The 6 Biggest Lessons I Learned by Acquiring My First Apartment Building
I recently closed on my first multifamily apartment building. In case you are considering investing in one yourself, here are my biggest takeaways from the process.
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6 Lessons I Learned by Acquiring My First Apartment Building
1. Reach out.
There are people who will help you when you are in need. I gave Gino Barbaro a call, along with Matt Faircloth, as well as other local investors I know. They’ve done it before, and you can pull from their successes, along with their failures. This will help mitigate your risk. I do not recommend trying to do it all on your own.
2. Consider what needs to be inspected.
During our inspection, we walked ALL the units, and had the inspector inspect them ALL as well. The building had 46 units, and the report that came back was close to 100 pages of repetitive information. I do advise walking all the units, but having the inspector inspect them is unnecessary. Our cost doubled in the compensation we had to pay the inspector by going the lengthy route.
3. Be ready for the workload.
My partner and I have been involved in over 1,000 single family home real estate transactions. Still, this deal was no easy feat. At the same time, I still believe that the time it takes to acquire one 46-unit apartment building is a lot less than acquiring 46 single family homes.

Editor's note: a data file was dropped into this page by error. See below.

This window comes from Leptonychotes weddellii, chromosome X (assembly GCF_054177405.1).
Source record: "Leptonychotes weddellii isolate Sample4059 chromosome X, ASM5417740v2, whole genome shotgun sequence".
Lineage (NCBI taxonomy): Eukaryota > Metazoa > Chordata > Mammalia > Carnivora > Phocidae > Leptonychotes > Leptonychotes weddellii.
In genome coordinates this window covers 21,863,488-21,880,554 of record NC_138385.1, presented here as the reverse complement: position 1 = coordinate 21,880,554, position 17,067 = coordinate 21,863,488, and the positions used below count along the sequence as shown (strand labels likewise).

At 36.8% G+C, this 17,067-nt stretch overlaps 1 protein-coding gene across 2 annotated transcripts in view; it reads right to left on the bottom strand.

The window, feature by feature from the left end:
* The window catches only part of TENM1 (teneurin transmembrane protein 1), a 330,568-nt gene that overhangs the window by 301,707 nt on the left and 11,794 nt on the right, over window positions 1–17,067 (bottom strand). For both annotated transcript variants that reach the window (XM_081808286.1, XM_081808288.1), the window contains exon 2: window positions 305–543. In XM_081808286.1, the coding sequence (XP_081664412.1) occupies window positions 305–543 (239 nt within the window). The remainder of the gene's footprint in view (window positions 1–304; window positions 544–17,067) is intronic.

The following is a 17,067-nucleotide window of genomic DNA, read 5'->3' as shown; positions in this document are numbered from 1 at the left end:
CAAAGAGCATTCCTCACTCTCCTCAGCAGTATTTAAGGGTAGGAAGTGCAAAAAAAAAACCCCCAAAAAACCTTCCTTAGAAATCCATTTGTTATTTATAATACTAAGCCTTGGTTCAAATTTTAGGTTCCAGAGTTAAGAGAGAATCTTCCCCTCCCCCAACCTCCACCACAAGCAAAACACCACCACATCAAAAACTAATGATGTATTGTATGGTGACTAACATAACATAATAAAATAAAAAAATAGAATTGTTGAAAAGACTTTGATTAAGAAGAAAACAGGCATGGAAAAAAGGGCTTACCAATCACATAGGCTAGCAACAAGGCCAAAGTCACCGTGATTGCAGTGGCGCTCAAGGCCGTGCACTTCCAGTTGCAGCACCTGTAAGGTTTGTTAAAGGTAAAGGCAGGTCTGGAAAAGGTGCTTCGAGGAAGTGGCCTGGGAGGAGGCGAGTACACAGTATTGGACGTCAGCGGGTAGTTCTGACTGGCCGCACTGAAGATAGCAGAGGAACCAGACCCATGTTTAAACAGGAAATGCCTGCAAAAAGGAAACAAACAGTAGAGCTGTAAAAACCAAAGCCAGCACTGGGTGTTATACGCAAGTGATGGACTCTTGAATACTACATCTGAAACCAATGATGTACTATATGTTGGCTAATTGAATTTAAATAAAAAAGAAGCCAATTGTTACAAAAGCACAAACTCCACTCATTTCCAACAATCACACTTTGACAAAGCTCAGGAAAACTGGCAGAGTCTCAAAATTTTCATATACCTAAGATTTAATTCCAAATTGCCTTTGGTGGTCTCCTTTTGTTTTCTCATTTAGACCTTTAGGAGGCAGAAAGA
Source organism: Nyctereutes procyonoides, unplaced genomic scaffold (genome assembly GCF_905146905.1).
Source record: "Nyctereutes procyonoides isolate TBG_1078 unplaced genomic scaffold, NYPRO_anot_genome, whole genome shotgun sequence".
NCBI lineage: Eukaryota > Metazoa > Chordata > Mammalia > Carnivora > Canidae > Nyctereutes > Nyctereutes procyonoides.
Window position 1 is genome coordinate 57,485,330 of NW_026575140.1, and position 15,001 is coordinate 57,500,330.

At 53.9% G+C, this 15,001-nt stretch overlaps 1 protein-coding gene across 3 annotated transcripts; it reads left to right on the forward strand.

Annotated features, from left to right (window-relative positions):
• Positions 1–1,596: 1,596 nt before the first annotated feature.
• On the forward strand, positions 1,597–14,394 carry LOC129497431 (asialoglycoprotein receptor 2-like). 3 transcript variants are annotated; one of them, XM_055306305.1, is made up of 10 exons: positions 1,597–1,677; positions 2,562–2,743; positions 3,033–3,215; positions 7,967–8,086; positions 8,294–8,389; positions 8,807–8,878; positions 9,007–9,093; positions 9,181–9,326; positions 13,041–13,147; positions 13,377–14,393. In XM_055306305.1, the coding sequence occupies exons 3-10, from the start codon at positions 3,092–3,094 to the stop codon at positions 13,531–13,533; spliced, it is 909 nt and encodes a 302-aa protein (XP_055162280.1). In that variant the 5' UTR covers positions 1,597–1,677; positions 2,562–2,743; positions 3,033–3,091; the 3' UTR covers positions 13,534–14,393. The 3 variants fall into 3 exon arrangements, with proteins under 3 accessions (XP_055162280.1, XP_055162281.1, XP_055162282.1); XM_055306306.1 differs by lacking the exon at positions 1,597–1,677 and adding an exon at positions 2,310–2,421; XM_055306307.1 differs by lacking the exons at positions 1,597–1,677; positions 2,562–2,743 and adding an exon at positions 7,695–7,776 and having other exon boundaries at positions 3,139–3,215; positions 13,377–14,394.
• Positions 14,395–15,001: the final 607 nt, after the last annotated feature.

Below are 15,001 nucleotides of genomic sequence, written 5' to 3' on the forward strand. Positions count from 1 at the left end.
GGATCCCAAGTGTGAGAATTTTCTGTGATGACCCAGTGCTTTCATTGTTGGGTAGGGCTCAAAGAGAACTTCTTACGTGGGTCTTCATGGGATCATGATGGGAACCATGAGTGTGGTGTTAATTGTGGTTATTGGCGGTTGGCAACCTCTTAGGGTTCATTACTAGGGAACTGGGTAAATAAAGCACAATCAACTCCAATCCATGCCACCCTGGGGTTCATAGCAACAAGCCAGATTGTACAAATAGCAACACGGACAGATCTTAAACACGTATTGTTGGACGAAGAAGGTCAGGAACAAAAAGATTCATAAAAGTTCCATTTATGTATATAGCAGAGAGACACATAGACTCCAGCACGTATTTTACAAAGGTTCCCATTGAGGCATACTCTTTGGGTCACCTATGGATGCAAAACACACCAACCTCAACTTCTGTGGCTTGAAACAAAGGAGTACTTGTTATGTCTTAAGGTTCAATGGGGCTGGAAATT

4. Underwrite conservatively and trust your numbers.
We had the property inspected thoroughly. Still, there are some things you just won’t be able to foresee. A couple of units experienced fire damage, for which we simply underwrote the rehab costs more conservatively. The building had issues with water intrusion, which the inspector pointed out. Commit first, and then figure out the rest later. As long as you underwrite conservatively, you’ll be fine. Shout out to E-money on our team who specializes in deal underwriting!
5. Be patient.
Conversations with the seller started in mid-October. We did not close on the property until February. We encountered 3-4 delays due to weather. The seller started the process of replacing the roof on one of the buildings, and the closing of the property was contingent upon that. We also had to go back and forth on price until we finally came to an agreement, and then we went under contract.
6. Let your team do its work.
Do not try and do everything yourself. Yes, I wanted to be involved in every aspect from underwriting and negotiations with the seller to bidding out the project. Though I was involved in every aspect of this first deal, as we start the renovations on the project, I am stepping back more to allow the right team members to handle the trench work.
How was your first multifamily purchase? What were your biggest lessons? What are your concerns about giving it a try?